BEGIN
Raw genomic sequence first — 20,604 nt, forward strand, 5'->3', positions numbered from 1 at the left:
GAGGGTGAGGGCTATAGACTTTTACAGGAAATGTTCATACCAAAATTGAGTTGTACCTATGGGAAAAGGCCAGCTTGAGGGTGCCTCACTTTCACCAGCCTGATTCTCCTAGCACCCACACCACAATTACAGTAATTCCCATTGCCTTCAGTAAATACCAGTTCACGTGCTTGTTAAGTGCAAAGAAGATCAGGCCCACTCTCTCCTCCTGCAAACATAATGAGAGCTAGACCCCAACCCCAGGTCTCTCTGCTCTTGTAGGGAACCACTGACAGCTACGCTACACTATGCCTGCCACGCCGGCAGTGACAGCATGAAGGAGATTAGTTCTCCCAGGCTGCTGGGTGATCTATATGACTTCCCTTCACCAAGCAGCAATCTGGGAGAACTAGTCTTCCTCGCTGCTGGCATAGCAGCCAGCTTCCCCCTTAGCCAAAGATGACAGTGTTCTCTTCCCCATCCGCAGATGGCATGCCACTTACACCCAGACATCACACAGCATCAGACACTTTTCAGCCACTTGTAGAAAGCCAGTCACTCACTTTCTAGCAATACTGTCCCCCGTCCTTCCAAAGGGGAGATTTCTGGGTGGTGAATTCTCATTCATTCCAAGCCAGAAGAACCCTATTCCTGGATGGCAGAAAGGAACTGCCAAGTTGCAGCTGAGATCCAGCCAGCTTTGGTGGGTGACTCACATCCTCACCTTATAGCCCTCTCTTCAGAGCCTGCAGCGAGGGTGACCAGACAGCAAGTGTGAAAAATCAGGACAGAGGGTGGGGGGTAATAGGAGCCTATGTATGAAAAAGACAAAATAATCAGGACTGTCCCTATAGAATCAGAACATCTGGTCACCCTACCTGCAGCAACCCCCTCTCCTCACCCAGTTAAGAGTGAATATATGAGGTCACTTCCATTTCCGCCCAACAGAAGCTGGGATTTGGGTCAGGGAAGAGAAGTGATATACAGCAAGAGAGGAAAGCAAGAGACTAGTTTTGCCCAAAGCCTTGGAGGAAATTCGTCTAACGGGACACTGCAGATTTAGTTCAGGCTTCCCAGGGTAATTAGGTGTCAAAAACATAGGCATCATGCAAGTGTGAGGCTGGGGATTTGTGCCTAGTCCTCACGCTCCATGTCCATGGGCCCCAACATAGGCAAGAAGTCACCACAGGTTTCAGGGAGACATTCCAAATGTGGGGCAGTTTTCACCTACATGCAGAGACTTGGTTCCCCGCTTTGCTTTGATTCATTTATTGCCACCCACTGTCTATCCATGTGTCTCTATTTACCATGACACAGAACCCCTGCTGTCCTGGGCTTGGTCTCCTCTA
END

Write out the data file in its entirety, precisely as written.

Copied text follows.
Raw genomic sequence first — 20,604 nt, forward strand, 5'->3', positions numbered from 1 at the left:
GAGGGTGAGGGCTATAGACTTTTACAGGAAATGTTCATACCAAAATTGAGTTGTACCTATGGGAAAAGGCCAGCTTGAGGGTGCCTCACTTTCACCAGCCTGATTCTCCTAGCACCCACACCACAATTACAGTAATTCCCATTGCCTTCAGTAAATACCAGTTCACGTGCTTGTTAAGTGCAAAGAAGATCAGGCCCACTCTCTCCTCCTGCAAACATAATGAGAGCTAGACCCCAACCCCAGGTCTCTCTGCTCTTGTAGGGAACCACTGACAGCTACGCTACACTATGCCTGCCACGCCGGCAGTGACAGCATGAAGGAGATTAGTTCTCCCAGGCTGCTGGGTGATCTATATGACTTCCCTTCACCAAGCAGCAATCTGGGAGAACTAGTCTTCCTCGCTGCTGGCATAGCAGCCAGCTTCCCCCTTAGCCAAAGATGACAGTGTTCTCTTCCCCATCCGCAGATGGCATGCCACTTACACCCAGACATCACACAGCATCAGACACTTTTCAGCCACTTGTAGAAAGCCAGTCACTCACTTTCTAGCAATACTGTCCCCCGTCCTTCCAAAGGGGAGATTTCTGGGTGGTGAATTCTCATTCATTCCAAGCCAGAAGAACCCTATTCCTGGATGGCAGAAAGGAACTGCCAAGTTGCAGCTGAGATCCAGCCAGCTTTGGTGGGTGACTCACATCCTCACCTTATAGCCCTCTCTTCAGAGCCTGCAGCGAGGGTGACCAGACAGCAAGTGTGAAAAATCAGGACAGAGGGTGGGGGGTAATAGGAGCCTATGTATGAAAAAGACAAAATAATCAGGACTGTCCCTATAGAATCAGAACATCTGGTCACCCTACCTGCAGCAACCCCCTCTCCTCACCCAGTTAAGAGTGAATATATGAGGTCACTTCCATTTCCGCCCAACAGAAGCTGGGATTTGGGTCAGGGAAGAGAAGTGATATACAGCAAGAGAGGAAAGCAAGAGACTAGTTTTGCCCAAAGCCTTGGAGGAAATTCGTCTAACGGGACACTGCAGATTTAGTTCAGGCTTCCCAGGGTAATTAGGTGTCAAAAACATAGGCATCATGCAAGTGTGAGGCTGGGGATTTGTGCCTAGTCCTCACGCTCCATGTCCATGGGCCCCAACATAGGCAAGAAGTCACCACAGGTTTCAGGGAGACATTCCAAATGTGGGGCAGTTTTCACCTACATGCAGAGACTTGGTTCCCCGCTTTGCTTTGATTCATTTATTGCCACCCACTGTCTATCCATGTGTCTCTATTTACCATGACACAGAACCCCTGCTGTCCTGGGCTTGGTCTCCTCTA